Murder on the Orient Express
Time Out says
Kenneth Branagh directs and stars in a sporadically entertaining adaptation of the murder-mystery classic.
Glamorous travelers get stuck on a train while a murderer is on the loose; it’s a good thing detective Hercule Poirot (director Kenneth Branagh) is among them. It’s pleasantly easy to be distracted by the casting in Branagh’s serviceable Agatha Christie adaptation, which, while just as glittering as Sidney Lumet’s 1974 predecessor (also set in 1930s Europe), won’t be bound for as many Oscar nominations.
Johnny Depp plays American gangster Ratchett, who looks nervously over his shoulder, as well he might. This corpse-to-be is accompanied by his henchmen Edward Masterman (Derek Jacobi) and Hector MacQueen (Josh Gad); fellow passengers include Princess Dragomiroff (Judi Dench), her maid Hildegarde (Olivia Colman), the religious Pilar Estravados (Penélope Cruz) and governess Mary (Daisy Ridley).
That’s a lot of thespian heft, and this adaptation hasn’t heard about quiet cars: First off, there’s Branagh, hamming it up with a horrifying moustache that looms monstrously on the screen. His pompous, fussy one-liners are tired and unfunny. Several other actors are saddled with dialogue that’s as creaky as the wheezing train brakes, indicating how increasingly hard it is to update Christie for a contemporary audience. Haris Zambarloukos’s distracting cinematography doesn’t help things, darting around the snowed-in train car as if pining for a bigger canvas.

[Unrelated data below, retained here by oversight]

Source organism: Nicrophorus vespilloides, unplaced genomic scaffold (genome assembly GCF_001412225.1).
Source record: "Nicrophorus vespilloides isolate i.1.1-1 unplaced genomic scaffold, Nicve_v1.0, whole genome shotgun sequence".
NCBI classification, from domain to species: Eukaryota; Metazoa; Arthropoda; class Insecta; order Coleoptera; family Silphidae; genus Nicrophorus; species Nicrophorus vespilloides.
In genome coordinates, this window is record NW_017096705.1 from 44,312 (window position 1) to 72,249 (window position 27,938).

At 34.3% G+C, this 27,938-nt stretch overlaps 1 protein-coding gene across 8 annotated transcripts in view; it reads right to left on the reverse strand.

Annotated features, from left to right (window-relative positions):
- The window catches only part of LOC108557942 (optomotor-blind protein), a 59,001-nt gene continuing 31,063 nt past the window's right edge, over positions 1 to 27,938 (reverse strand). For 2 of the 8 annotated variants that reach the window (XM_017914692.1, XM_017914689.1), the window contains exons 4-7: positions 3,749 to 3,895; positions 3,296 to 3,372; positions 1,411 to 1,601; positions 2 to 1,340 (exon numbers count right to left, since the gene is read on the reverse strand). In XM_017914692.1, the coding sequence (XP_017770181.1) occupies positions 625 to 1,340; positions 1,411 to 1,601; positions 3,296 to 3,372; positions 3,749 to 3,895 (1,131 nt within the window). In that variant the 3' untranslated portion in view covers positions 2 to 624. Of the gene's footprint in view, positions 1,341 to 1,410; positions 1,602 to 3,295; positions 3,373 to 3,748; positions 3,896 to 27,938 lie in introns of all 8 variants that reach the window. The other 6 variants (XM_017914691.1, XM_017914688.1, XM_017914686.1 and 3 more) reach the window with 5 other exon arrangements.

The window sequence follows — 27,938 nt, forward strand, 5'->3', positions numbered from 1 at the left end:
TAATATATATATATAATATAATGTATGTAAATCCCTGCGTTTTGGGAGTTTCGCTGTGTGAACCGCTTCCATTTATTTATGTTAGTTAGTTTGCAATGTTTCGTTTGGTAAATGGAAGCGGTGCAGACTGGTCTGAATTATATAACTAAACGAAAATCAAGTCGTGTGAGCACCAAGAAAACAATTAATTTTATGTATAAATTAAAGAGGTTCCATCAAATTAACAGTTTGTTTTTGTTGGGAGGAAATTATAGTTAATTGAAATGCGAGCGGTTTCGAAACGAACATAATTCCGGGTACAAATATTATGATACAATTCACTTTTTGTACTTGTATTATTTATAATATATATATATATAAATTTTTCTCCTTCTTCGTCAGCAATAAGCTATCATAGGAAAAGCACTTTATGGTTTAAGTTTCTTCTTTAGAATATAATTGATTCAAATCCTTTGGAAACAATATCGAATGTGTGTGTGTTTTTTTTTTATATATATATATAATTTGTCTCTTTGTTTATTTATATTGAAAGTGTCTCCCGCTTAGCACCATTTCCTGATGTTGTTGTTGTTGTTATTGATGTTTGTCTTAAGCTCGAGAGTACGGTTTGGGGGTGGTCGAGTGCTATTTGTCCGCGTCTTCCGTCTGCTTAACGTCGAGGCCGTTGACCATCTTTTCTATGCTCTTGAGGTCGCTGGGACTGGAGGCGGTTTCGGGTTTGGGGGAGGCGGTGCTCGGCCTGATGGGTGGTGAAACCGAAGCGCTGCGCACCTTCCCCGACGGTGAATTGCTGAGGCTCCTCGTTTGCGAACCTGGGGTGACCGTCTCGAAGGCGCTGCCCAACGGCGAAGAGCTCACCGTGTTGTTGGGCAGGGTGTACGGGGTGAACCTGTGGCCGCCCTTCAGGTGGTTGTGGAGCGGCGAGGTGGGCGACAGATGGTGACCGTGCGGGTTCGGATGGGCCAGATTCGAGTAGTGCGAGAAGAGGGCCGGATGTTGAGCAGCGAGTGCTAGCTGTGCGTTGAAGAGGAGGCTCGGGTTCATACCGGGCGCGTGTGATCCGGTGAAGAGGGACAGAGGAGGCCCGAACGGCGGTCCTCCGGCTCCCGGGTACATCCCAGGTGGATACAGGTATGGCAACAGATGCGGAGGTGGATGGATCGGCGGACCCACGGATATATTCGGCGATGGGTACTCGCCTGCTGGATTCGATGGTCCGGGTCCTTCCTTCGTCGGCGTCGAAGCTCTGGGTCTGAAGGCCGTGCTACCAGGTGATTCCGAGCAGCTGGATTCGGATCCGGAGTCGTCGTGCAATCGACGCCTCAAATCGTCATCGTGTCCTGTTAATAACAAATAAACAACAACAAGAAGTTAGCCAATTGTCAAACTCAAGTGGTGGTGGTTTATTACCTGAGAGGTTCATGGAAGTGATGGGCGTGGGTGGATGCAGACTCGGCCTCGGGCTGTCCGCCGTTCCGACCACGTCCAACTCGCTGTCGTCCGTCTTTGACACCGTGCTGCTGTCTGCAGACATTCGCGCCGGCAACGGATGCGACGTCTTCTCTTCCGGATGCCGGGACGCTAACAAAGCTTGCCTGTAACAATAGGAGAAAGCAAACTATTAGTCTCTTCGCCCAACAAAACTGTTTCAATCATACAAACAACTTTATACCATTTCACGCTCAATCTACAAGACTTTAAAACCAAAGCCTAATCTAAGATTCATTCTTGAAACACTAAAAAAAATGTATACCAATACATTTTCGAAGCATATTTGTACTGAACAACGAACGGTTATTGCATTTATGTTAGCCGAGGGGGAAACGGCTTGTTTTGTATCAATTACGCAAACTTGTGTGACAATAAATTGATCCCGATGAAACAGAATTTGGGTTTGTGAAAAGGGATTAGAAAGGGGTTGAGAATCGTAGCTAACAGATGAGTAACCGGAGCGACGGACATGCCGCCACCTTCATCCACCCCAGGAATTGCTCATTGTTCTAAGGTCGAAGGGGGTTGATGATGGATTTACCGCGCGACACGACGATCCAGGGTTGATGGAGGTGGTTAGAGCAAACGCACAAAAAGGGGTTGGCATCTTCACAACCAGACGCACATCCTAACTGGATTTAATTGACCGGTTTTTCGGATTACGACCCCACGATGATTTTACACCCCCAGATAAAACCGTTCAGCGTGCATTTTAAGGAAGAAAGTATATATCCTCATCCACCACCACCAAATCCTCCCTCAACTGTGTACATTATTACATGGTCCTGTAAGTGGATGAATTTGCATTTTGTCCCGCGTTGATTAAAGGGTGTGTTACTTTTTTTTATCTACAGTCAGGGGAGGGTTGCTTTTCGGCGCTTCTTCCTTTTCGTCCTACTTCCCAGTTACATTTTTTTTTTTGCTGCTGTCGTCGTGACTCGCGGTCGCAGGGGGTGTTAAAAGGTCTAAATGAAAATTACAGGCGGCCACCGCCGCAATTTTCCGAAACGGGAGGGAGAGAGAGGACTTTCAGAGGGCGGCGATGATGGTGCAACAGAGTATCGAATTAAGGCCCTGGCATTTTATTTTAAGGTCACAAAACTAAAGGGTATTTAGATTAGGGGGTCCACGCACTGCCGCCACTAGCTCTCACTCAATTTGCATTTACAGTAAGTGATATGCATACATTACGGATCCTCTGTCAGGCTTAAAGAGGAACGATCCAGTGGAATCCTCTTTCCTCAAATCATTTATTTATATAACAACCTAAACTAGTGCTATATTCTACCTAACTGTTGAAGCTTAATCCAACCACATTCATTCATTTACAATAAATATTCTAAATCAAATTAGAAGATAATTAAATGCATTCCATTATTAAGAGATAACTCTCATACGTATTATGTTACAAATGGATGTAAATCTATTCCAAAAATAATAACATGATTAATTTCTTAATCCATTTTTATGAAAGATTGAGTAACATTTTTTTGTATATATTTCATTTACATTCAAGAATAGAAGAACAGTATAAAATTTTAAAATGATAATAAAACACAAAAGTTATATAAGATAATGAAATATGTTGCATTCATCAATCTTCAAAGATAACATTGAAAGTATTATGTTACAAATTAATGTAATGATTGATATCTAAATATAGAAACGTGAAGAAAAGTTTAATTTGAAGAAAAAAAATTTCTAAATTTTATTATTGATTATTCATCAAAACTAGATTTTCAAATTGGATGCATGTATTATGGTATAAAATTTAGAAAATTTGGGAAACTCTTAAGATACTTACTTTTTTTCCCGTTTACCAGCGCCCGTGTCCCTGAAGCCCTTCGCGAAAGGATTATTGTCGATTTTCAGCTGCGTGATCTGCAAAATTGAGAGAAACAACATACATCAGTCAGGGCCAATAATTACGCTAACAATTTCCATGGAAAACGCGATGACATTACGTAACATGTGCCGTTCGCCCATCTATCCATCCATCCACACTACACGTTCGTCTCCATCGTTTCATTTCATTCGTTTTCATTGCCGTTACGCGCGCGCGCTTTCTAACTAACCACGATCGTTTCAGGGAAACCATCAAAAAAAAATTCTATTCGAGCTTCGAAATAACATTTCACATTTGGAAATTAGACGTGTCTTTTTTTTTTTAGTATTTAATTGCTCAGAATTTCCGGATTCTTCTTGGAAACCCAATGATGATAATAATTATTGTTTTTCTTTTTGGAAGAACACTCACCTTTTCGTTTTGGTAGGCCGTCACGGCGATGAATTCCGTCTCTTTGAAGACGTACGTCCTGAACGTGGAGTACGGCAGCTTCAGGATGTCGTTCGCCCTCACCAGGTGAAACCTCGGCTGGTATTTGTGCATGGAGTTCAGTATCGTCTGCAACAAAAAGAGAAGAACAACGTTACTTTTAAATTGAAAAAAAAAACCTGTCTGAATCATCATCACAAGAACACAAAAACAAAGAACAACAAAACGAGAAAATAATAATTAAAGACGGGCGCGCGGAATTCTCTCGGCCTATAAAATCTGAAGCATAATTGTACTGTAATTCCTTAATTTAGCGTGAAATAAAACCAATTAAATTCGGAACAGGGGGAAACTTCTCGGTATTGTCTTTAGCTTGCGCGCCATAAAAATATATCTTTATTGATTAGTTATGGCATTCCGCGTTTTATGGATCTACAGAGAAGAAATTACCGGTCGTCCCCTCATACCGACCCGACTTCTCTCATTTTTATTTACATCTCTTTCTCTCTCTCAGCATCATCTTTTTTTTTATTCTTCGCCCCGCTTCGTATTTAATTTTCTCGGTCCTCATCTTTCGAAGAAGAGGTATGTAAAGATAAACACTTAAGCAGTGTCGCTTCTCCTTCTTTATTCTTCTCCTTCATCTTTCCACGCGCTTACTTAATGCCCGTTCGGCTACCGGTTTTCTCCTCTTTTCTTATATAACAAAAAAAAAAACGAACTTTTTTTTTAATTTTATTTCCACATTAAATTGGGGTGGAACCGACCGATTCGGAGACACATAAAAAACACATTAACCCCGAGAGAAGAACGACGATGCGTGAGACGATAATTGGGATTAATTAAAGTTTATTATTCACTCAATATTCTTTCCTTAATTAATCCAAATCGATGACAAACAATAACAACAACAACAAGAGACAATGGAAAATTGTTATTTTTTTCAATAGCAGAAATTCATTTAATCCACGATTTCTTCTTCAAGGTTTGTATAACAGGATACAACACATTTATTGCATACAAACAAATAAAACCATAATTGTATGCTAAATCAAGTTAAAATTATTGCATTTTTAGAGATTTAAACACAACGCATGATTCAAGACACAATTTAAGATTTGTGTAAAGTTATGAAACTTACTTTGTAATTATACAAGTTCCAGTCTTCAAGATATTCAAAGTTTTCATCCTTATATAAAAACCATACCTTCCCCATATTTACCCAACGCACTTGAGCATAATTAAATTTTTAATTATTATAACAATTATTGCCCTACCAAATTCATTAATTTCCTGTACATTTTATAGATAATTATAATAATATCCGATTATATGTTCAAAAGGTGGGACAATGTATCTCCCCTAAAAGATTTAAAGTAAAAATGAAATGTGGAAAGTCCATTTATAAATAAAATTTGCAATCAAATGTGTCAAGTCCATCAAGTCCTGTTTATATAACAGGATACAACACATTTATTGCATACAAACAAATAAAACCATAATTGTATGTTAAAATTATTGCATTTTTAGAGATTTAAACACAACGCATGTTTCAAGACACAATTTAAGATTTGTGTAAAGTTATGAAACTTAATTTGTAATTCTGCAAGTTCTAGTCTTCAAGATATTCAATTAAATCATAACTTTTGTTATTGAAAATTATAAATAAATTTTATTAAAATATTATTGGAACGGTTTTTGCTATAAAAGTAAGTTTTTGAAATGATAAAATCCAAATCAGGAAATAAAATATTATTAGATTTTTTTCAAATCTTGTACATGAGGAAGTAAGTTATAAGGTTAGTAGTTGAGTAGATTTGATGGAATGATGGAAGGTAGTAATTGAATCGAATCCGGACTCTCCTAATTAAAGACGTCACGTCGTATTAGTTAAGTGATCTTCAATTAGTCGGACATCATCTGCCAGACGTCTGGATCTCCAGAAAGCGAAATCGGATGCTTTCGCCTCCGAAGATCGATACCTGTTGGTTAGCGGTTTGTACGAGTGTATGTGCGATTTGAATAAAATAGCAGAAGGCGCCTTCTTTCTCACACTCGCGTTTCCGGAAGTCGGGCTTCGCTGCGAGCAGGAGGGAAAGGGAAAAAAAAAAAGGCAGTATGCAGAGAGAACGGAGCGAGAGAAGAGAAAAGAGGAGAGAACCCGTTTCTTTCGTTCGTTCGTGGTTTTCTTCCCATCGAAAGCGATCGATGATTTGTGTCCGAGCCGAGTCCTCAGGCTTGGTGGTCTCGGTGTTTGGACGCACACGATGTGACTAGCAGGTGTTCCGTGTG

But then there’s Michelle Pfeiffer, luminous as the flirty widow Caroline Hubbard. She delivers one terrific scene that, along with her rascally appearance in Mother!, makes 2017 a strong Pfeiffer comeback year. Branagh’s swift direction keeps the story zipping along to a tense conclusion—even if you remember whodunnit.
Cast and crew